To begin with the CEO doesn't own the corporation, nor are they King or Queen, what ever the case may be. While they may be a significant shareholder in the corporation, as well they should - it is always good to have a little of their own skin in the game - it is still owned by its stockholders who have in trusted the governance of the institution to a board of directors which they elect. The CEO is hired help. Hopefully a highly skilled professional manager with vision and foresight capable of providing leadership and direction to the operation and management of the corporation for the purpose of making a profit for its stock holders, but hired help none the less. A hired gun who, for these services, is/should be well compensated. For too long now corporate CEO's have been over rated and over valued in terms of their capacity to lead and their ability to bring added value to their organization. They have been given too much power and authority by their hand picked boards, while provided unreasonable compensation for their performance or lack thereof. And when their lack of performance finally becomes apparent they are rewarded with enormous golden parachutes at the expense of the stock holder. Since when is failure rewarded ? This kind of behavior on the part of these boards is callous, intolerable and inexcusable. But given that these boards are comprised of insiders, senior managers of the corporation, in other words employees of the CEO and a few hand picked so-called outside board members, what else would you expect.
Next, boards need to reclaim their authority. Board recruitment and governance practices need to be completely overhauled. As a rule, corporate boards are too small, I once had a crusty old CEO of a major corporation ask me, how I could get anything done given the size board I had to deal with. And before I could respond he went on to tell me. "hell I've got nine on my board and that's seven too many."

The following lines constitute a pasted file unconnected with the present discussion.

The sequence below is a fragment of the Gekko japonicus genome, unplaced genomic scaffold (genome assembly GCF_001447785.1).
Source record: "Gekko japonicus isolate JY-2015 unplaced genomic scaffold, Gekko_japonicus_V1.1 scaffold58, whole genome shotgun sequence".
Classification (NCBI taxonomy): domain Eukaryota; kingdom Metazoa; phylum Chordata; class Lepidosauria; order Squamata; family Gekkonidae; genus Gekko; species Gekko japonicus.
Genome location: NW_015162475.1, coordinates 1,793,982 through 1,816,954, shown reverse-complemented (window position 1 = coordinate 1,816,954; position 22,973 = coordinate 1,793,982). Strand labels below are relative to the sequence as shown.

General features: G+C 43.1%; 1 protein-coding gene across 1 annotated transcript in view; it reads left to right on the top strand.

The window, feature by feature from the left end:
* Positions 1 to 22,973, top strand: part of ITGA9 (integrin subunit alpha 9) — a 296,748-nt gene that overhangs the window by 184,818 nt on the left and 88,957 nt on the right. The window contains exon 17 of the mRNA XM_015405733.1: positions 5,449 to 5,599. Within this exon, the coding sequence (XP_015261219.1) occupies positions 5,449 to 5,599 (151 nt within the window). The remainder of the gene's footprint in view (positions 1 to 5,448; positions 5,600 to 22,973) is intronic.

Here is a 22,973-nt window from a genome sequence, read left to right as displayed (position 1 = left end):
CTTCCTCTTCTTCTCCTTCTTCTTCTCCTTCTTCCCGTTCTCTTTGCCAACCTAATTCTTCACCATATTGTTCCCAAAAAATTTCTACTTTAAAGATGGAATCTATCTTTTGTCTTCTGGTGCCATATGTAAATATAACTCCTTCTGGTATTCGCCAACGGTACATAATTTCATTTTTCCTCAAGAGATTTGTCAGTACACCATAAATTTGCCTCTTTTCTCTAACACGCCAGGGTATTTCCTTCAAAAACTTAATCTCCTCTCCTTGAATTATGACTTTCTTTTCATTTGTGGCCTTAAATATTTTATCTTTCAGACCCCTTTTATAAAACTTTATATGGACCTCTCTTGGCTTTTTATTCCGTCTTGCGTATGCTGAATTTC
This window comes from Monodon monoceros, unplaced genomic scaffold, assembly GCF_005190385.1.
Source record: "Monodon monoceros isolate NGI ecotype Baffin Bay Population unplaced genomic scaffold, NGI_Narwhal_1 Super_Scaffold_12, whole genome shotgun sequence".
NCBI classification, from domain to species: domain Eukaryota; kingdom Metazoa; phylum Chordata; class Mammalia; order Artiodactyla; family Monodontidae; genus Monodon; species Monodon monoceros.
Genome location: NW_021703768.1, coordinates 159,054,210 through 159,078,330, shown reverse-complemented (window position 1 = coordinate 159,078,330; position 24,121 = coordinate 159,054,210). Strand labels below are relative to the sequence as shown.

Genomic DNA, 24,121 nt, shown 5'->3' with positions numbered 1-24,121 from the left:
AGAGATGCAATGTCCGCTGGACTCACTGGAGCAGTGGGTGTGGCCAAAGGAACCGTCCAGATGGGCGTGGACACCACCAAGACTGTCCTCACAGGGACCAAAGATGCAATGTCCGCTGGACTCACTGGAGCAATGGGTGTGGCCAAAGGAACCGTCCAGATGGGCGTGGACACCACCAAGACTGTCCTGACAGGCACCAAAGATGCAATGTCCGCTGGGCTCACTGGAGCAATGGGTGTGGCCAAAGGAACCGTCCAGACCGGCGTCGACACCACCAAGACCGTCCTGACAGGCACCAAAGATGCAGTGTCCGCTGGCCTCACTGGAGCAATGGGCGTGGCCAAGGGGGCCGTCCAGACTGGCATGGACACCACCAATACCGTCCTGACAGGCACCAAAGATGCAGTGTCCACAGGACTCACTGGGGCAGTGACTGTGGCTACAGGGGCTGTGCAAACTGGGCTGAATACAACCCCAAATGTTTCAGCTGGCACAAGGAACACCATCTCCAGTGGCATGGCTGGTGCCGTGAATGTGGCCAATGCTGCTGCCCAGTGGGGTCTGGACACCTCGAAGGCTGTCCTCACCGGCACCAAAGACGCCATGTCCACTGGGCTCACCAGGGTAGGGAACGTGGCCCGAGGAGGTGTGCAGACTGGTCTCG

Boards are too small, by no means diverse, recruitment practices questionable, lacking term limits and members not sufficiently involved, primarily because management doesn't want any interference in the affairs of the corporation they've been elected to govern. And all too often boards are dominated by inside board members, senior management, employees of the corporation which means the fox is guarding the hen house. In any other environment the existing practice of corporate governance would be laughable and not tolerated.
Board recruitment is not predicated upon the needs of the corporation but rather upon who knows who, thus the majority of boards are OWM (older white males) who are card carrying members of the "o'l boys network," each member scratching the back of the other, working or retired. Just check the number of interlocking boards, which is an entirely other subject.These kinds of assemblages are too self indulgent, too trusting and unquestioning of their leadership, who they are beholding to for placing them there in the first place. Therefore these boards are not vigilant, the group's interest, what ever they are, will always supersede the interests of the larger community of interest, which is a pretty sad scenario, but more importantly a sure fire recipe for certain failure in today's fast pace, dollar driven environment.